CATCH ME IF YOU CAN Add To My Top 10

Content -2
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Language        
Violence        
Sex        
Nudity        

Release Date: December 25, 2002

Starring: Leonardo DiCaprio, Tom Hanks, Christopher Walken, Martin Sheen, Nathalie Baye, Amy Adams, and James Brolin

Genre: Comic Thriller

Audience: Teenagers and adults REVIEWER:
Dr. Ted Baehr CATCH ME IF YOU
CAN is a well-made,
entertaining movie with one of
those warm fuzzy endings that
usually appeals to audiences.
In a way, it is reminiscent of
LES MISERABLES with a twist.
The FBI/law enforcement
character in this movie proves
to have a kind heart, as
opposed to the ruthless
Gendarme Javert in LES
MISERABLES who represented the
law without grace. Underneath
the entertaining veneer,
however, is a 1960s adolescent
sensibility that condones sex
and illegal activities. Thus,
it is not the movie parents
should show to impressionable
adolescents, who are among its
target audience. CATCH ME IF
YOU CAN is based on a true
story about a criminal forger,
con man and impersonator. In
recent articles, the real
Frank Abagnale, Jr. has said
that he has no financial stake
in the movie and that the
movie does not represent his
complete repentance and total
abhorrence of his adolescent
activities. In fact, according
to the Los Angeles Times
(12/06/02), "before he saw a
cut of the film, he was so
worried studio promotion would
glorify his crimes James
Bond-style that he disavowed
young Frank on his business
Web site. ('I consider my past
immoral, unethical and
illegal. It is something I am
not proud of.')" He says he is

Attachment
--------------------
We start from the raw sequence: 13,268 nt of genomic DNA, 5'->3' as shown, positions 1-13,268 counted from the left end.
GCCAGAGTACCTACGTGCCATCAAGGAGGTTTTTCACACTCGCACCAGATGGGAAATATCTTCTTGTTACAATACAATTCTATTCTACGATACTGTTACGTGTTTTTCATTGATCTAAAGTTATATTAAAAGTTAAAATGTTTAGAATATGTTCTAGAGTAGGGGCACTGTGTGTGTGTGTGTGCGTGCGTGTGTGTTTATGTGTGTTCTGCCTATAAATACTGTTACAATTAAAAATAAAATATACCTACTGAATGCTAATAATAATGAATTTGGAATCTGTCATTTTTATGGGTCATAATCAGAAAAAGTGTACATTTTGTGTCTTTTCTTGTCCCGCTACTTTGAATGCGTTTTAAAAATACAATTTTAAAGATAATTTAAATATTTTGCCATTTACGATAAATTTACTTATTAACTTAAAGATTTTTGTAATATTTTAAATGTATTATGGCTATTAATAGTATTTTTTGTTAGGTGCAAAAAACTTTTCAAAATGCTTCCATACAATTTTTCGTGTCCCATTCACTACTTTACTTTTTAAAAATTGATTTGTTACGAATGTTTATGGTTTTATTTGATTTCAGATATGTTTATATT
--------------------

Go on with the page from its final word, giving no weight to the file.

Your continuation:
now dedicated to teaching
moral principles and repulsed
by his immoral behavior during
his adolescent years. The
movie opens giving away part
of its ending, with FBI agent
Carl Hanratty, played by Tom
Hanks in a superb dramatic
performance, traveling to
France to extradite Abagnale
back to the United States.
Frank is in prison in
Marseilles in 1969 for forging
checks. When Carl visits Frank
in the prison, Frank is so
sick that he collapses. Carl
calls for a doctor, and, while
Carl is talking to the French
police, Frank starts to
escape. Flashback to New
Rochelle, New York in 1963.
Frank's father, also named
Frank, is receiving an award
from the Rotary Club.
Christopher Walken, in one of
his best roles as Frank's
father, tells a very stupid
story in receiving his award,
and young Frank jumps to his
feet and wildly applauds.
Clearly, Frank loves his
father. When they get home,
his father reminds him that he
met Frank's mother in France,
that every eye in the platoon
was on her that night in the
small bistro in Montrichard,
France, but he was the one who
won the heart of this French
beauty. This pleasant family
life quickly comes to an end,
however. Frank, Sr. is under
investigation for tax evasion.